Please explain to me why we excuse the choice to use drugs by saying it is a disease? To me a disease is cancer. No one chooses to get cancer and then fight it. I love food. I think about eating lots of yummy things I shouldn’t because I am diabetic; but, I don’t. Does that make me an addict fighting a disease? I’ve been told that having diabetes is no different than being a heroin addict. I understand that addiction is the need to use something; but, why are people not held accountable for their choice? Perhaps I’m just a bad mother. But. I simply cannot excuse horrible behaviors or bad choices by simply calling it a disease. Please help me understand. ~ Shared by a mom dealing with addiction in her family
I don’t believe that anyone deserves to be “excused” from their actions or their choices. We all make decisions. We have all made some pretty bad ones. Many of our adverse outcomes can be directly connected to past bad decisions. Hopefully, we have learned from them. When it comes to the disease of addiction, what is needed is a little more understanding, a little less judging, and a lot more selfless loving. Our children’s addiction issues are not about us; it is about them, what they need from us to get through this, and how we respond to this situation in our life.
Don’t excuse the behavior or the disease, understand and respond to it from a place of love and knowledge.
Making a decision to take drugs is a bad choice. With all the information out there, one would hope our children would somehow know better and not choose to do something as stupid as taking drugs.
Some do. Some don’t. Some stop. Some can’t. Some escape. Some won’t.
Most every adolescent will experiment with some form of risky behavior. It is part of growing up. It is part of the learning curve. Those that do are looking for an outlet for their emotional state of mind. Being an adolescent is the most turbulent period in a person’s life. Their bodies are changing, their minds are evolving, their hormones are raging; and, they are afraid, confused, worried about the transitions in their present and future life. This is natural, it is normal and it is unavoidable.
Fortunately, many adolescents find a path through this dark period without doing something destructive or with permanent consequences. Some experiment and escape serious outcomes to their risky behaviors. Others get trapped by the results of their choices. Addiction is one of those traps.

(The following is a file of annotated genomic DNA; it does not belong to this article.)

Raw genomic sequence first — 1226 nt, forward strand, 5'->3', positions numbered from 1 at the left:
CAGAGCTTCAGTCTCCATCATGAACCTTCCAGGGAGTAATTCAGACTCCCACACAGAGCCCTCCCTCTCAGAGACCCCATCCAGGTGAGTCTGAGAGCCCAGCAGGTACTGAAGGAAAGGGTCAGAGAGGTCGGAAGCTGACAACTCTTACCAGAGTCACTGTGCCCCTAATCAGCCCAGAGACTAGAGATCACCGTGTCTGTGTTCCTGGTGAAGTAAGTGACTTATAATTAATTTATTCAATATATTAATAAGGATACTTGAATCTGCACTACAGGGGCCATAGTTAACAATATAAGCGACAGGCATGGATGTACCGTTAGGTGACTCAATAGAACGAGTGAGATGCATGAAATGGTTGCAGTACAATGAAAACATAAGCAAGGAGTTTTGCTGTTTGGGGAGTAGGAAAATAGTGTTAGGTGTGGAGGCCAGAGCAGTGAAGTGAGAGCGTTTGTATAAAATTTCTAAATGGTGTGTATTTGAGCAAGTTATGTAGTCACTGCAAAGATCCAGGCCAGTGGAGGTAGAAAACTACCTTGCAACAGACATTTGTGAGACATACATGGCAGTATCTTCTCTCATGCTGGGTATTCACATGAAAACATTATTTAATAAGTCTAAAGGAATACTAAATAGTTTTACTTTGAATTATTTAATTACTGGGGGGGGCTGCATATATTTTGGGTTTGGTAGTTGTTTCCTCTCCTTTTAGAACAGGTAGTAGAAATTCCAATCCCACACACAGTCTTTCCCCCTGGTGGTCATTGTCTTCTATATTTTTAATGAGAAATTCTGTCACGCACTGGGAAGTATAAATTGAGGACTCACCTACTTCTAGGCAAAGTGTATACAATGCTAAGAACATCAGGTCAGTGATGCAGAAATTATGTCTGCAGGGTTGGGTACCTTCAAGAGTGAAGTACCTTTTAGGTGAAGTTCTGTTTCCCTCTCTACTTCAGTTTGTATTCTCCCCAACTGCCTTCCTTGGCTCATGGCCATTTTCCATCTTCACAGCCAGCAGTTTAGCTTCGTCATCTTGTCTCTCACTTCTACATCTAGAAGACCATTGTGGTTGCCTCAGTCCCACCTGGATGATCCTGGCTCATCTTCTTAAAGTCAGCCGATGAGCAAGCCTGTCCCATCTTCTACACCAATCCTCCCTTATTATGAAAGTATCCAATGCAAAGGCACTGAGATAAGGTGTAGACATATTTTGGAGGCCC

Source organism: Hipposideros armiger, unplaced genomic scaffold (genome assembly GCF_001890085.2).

Once trapped by the disease of addiction, it is a difficult, long, challenging battle. That battle is only won when the person with the disease recognizes they have a disease and are willing to treat it. It is only when someone decides to battle or accept their disease as a problem that they will then seek out and embrace treatment for it. Not before and definitely not because someone else tells them to.
They have to realize that something is wrong, they have to recognize how dangerous the situation is on their terms, and they have to decide to ask for help. Until then, it is not a problem just because you see it as one.
You do not need to excuse the behaviors of a person with an addiction. You are not required to tolerate it. You are free to create and define boundaries that demonstrate your unwillingness to participate in a lifestyle that maintains it. Do you let people who have been drinking drive you, do you let people smoke in your house, do you remind people that swearing is offensive – these are all examples of boundaries you set for behaviors you will not accept. You can and need to create the same boundaries with those who have an addiction or are abusing drugs.
When it comes to tolerance you need to recognize and accept that until they see their choices as a problem, there is little or nothing you can do to alter their behaviors. It is not constructive to judge or compare the decisions or actions of the underdeveloped, teenage mind for their immature decisions in the same context as a developed, adult mind making mature choices. Instead, focus on educating the adolescent to find better, more positive outlets for their emotional struggles before they do something that may hurt them. If they are already trapped, focus on defining and creating clear, consistent boundaries for their behaviors and hope these actions will interrupt their path. Peace!
Author’s note: Recommend “Beyond the Yellow Brick Road” by Bob Meehan. The teachings in his book are the source of much of the perspectives offered in this article.